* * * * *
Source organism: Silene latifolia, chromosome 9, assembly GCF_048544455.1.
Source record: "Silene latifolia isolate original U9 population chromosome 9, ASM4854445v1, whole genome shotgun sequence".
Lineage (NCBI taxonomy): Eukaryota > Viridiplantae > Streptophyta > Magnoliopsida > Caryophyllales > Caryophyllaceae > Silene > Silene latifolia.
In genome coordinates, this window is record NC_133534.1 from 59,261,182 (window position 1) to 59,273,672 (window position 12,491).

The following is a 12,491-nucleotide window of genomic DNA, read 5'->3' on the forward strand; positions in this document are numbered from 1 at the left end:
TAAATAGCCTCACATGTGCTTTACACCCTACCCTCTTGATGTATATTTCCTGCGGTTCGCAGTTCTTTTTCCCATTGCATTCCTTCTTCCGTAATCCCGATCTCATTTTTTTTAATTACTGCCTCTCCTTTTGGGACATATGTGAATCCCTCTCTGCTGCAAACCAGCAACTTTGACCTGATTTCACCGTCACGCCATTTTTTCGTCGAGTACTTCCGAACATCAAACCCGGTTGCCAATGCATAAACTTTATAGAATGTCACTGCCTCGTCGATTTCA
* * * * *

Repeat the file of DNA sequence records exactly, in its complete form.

Source organism: Silene latifolia, chromosome 9, assembly GCF_048544455.1.
Source record: "Silene latifolia isolate original U9 population chromosome 9, ASM4854445v1, whole genome shotgun sequence".
Lineage (NCBI taxonomy): Eukaryota > Viridiplantae > Streptophyta > Magnoliopsida > Caryophyllales > Caryophyllaceae > Silene > Silene latifolia.
In genome coordinates, this window is record NC_133534.1 from 59,261,182 (window position 1) to 59,273,672 (window position 12,491).

The following is a 12,491-nucleotide window of genomic DNA, read 5'->3' on the forward strand; positions in this document are numbered from 1 at the left end:
TAAATAGCCTCACATGTGCTTTACACCCTACCCTCTTGATGTATATTTCCTGCGGTTCGCAGTTCTTTTTCCCATTGCATTCCTTCTTCCGTAATCCCGATCTCATTTTTTTTAATTACTGCCTCTCCTTTTGGGACATATGTGAATCCCTCTCTGCTGCAAACCAGCAACTTTGACCTGATTTCACCGTCACGCCATTTTTTCGTCGAGTACTTCCGAACATCAAACCCGGTTGCCAATGCATAAACTTTATAGAATGTCACTGCCTCGTCGATTTCA